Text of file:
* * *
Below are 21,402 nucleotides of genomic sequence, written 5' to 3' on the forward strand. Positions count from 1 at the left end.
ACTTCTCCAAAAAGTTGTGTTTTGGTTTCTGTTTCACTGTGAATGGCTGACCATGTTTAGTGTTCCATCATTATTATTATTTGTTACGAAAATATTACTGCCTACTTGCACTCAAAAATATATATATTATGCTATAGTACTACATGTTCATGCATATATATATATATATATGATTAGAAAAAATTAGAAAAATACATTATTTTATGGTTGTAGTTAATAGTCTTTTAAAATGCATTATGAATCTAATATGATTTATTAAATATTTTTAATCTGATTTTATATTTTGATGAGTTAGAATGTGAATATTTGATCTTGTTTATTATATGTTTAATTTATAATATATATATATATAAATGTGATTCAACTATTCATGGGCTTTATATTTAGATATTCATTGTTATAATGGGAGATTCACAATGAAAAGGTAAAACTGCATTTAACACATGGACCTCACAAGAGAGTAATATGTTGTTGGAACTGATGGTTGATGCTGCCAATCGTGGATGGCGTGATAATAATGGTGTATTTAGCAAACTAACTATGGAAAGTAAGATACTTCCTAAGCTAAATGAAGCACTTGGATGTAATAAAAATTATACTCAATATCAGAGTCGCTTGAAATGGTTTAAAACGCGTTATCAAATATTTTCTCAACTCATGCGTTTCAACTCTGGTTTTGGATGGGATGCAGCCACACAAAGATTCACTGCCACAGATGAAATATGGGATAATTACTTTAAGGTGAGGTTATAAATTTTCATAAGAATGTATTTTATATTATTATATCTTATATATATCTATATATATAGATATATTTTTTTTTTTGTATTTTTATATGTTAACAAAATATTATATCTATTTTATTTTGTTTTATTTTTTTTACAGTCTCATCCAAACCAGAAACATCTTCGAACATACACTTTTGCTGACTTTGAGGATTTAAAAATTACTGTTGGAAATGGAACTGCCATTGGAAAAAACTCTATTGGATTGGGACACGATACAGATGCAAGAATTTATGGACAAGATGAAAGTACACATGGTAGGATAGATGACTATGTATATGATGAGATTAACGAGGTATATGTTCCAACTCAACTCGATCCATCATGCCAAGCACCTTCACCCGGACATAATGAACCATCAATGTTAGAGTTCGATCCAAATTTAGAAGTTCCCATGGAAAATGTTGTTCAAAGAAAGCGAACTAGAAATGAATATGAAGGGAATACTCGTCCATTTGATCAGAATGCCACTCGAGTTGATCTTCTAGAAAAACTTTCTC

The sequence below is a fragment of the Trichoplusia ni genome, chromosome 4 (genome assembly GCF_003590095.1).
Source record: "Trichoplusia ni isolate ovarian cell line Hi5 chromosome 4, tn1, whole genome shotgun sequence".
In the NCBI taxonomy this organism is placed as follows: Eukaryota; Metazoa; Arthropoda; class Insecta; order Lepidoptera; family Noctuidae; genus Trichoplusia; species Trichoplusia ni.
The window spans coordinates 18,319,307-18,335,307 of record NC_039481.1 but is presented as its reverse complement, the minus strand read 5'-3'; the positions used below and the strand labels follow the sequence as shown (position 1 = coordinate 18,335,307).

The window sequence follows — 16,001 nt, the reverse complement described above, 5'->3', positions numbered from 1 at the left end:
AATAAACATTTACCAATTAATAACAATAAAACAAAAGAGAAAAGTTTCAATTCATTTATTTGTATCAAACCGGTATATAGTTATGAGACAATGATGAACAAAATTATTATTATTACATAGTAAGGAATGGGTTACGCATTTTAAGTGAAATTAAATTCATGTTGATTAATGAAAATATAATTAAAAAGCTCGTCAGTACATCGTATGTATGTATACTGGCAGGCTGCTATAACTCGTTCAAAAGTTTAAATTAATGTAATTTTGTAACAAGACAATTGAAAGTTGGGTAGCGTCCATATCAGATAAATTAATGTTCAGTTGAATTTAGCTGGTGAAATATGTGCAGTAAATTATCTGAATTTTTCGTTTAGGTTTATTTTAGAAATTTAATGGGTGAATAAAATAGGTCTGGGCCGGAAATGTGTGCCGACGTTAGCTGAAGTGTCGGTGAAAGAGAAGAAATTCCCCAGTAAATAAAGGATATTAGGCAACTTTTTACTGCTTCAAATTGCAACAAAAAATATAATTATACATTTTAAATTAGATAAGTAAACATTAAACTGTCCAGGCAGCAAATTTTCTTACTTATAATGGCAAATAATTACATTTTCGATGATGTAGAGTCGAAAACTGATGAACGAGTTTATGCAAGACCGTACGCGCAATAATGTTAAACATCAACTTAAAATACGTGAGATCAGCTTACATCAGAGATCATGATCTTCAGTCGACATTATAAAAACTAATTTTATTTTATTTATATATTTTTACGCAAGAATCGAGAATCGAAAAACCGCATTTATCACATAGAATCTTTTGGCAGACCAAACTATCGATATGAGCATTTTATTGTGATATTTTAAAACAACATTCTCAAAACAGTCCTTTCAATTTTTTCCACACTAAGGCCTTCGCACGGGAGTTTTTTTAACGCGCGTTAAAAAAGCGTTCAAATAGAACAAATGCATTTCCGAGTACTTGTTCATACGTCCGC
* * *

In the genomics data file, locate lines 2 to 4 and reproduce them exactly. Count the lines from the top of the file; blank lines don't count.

ACTTCTCCAAAAAGTTGTGTTTTGGTTTCTGTTTCACTGTGAATGGCTGACCATGTTTAGTGTTCCATCATTATTATTATTTGTTACGAAAATATTACTGCCTACTTGCACTCAAAAATATATATATTATGCTATAGTACTACATGTTCATGCATATATATATATATATATGATTAGAAAAAATTAGAAAAATACATTATTTTATGGTTGTAGTTAATAGTCTTTTAAAATGCATTATGAATCTAATATGATTTATTAAATATTTTTAATCTGATTTTATATTTTGATGAGTTAGAATGTGAATATTTGATCTTGTTTATTATATGTTTAATTTATAATATATATATATATAAATGTGATTCAACTATTCATGGGCTTTATATTTAGATATTCATTGTTATAATGGGAGATTCACAATGAAAAGGTAAAACTGCATTTAACACATGGACCTCACAAGAGAGTAATATGTTGTTGGAACTGATGGTTGATGCTGCCAATCGTGGATGGCGTGATAATAATGGTGTATTTAGCAAACTAACTATGGAAAGTAAGATACTTCCTAAGCTAAATGAAGCACTTGGATGTAATAAAAATTATACTCAATATCAGAGTCGCTTGAAATGGTTTAAAACGCGTTATCAAATATTTTCTCAACTCATGCGTTTCAACTCTGGTTTTGGATGGGATGCAGCCACACAAAGATTCACTGCCACAGATGAAATATGGGATAATTACTTTAAGGTGAGGTTATAAATTTTCATAAGAATGTATTTTATATTATTATATCTTATATATATCTATATATATAGATATATTTTTTTTTTTGTATTTTTATATGTTAACAAAATATTATATCTATTTTATTTTGTTTTATTTTTTTTACAGTCTCATCCAAACCAGAAACATCTTCGAACATACACTTTTGCTGACTTTGAGGATTTAAAAATTACTGTTGGAAATGGAACTGCCATTGGAAAAAACTCTATTGGATTGGGACACGATACAGATGCAAGAATTTATGGACAAGATGAAAGTACACATGGTAGGATAGATGACTATGTATATGATGAGATTAACGAGGTATATGTTCCAACTCAACTCGATCCATCATGCCAAGCACCTTCACCCGGACATAATGAACCATCAATGTTAGAGTTCGATCCAAATTTAGAAGTTCCCATGGAAAATGTTGTTCAAAGAAAGCGAACTAGAAATGAATATGAAGGGAATACTCGTCCATTTGATCAGAATGCCACTCGAGTTGATCTTCTAGAAAAACTTTCTC

The sequence below is a fragment of the Trichoplusia ni genome, chromosome 4 (genome assembly GCF_003590095.1).
Source record: "Trichoplusia ni isolate ovarian cell line Hi5 chromosome 4, tn1, whole genome shotgun sequence".